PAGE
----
Pulse voltage and width were the other parameters considered. One of the best approach for difficult-to-electroporate cells is the application of two pulses (24). The first one at high voltage and short width, that induces the openings of the cell membrane pores, and the second one, at low voltage but with long width, that drives the DNA into the cells trough the pores on the cell membrane. For both pulses, we first analyzed a range of voltage (from 1400 to 2300 V for the first one and from 500 to 1000 V for the second one) and then the 3 best voltages were further tested with a range of width (from 10 to 30 ms for the first pulse and from 50 to 300 ms for the second pulse). Our data show that OC for the first pulse was 2050 V for 20 ms followed by a second pulse of 500 V for 100 ms (Supplementary Figure 1A).

As summarized in Table 1, we were able to define optimal conditions for efficient transfection of resting NK cells (4 × 106 cells/ml and 120 μg/ml DNA, applying a first pulse of 2050 V for 20 ms immediately followed by a second pulse of 500 V for 100 ms). This procedure allows reaching ~50% of cell viability and ~50% of transfection efficiency (Figure 1C left panel). These results represent a major improvement in NK cell transfection. Indeed, using this protocol we were able to obtain a 5-fold higher efficiency, as compared to the other procedures described so far (17).

TABLE 1
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Table 1. Table showing the starting electroporation condition (manufacture protocol) compared with the optimal condition determined for resting and IL-2 activated NK cells.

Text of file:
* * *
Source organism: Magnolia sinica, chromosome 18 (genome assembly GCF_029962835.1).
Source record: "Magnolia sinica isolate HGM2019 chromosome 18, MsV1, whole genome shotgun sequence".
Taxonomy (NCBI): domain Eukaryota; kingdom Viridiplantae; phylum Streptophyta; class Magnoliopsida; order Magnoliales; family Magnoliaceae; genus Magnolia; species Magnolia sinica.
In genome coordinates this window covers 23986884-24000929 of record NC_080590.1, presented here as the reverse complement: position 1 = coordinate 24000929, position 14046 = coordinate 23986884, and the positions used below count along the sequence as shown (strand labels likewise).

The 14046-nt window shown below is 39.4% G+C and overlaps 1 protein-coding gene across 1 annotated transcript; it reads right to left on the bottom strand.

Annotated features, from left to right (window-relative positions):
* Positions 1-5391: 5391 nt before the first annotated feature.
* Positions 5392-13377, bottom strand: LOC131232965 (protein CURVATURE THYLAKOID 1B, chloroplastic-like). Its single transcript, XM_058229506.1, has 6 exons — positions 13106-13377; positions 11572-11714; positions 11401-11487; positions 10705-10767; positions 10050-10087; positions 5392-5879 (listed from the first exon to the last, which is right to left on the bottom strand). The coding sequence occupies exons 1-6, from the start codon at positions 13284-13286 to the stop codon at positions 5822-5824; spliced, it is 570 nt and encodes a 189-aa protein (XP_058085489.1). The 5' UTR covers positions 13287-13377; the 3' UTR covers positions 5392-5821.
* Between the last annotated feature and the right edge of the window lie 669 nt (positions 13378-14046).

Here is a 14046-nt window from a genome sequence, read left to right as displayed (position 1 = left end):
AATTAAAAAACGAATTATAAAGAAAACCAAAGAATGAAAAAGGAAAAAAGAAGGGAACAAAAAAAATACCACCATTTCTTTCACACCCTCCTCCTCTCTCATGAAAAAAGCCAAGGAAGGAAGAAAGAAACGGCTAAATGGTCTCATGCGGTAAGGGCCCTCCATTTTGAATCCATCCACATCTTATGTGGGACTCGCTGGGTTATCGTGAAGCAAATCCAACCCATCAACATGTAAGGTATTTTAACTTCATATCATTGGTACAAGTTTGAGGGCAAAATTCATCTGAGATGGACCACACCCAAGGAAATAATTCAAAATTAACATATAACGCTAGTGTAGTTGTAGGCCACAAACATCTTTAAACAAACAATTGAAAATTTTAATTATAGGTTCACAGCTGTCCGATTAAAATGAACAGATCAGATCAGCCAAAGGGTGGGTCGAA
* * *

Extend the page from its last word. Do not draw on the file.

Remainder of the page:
In-vitro expanded NK cells are widely used in clinical trials due to their stronger anti-tumor cytolytic activity as compared to resting NK cells.

Thus, we attempted to apply the same optimization steps to improve the transfection of IL-2-expanded NK cells. However, as reported in Figure 1B (lower panel), neither cell viability nor transfection efficiency resulted satisfactory (14 and 20%, respectively, protocol #5). Previous reports have shown that the addition of different compounds in the electroporation buffer affected both cell viability and electroporation efficiency (2527). Therefore, to improve the transfection efficiency of IL-2-expanded NK cells, different buffers were analyzed for electroporation. DMSO (from 0.01 to 10%), sucrose (from 10 to 200 nM), magnesium (From 0.1 to 20 mM) and dextran (From 2.5 to 10 μg/ml) were diluted, at different concentration, in Optimem medium (henceforth mentioned as buffer O). The components were added individually, or in a combination of two or three, to buffer O. The buffer O on its own demonstrated to be beneficial for both transfection efficiency and cell viability (Figure 1B lower panel protocol #6), but not in any other combination (data not shown).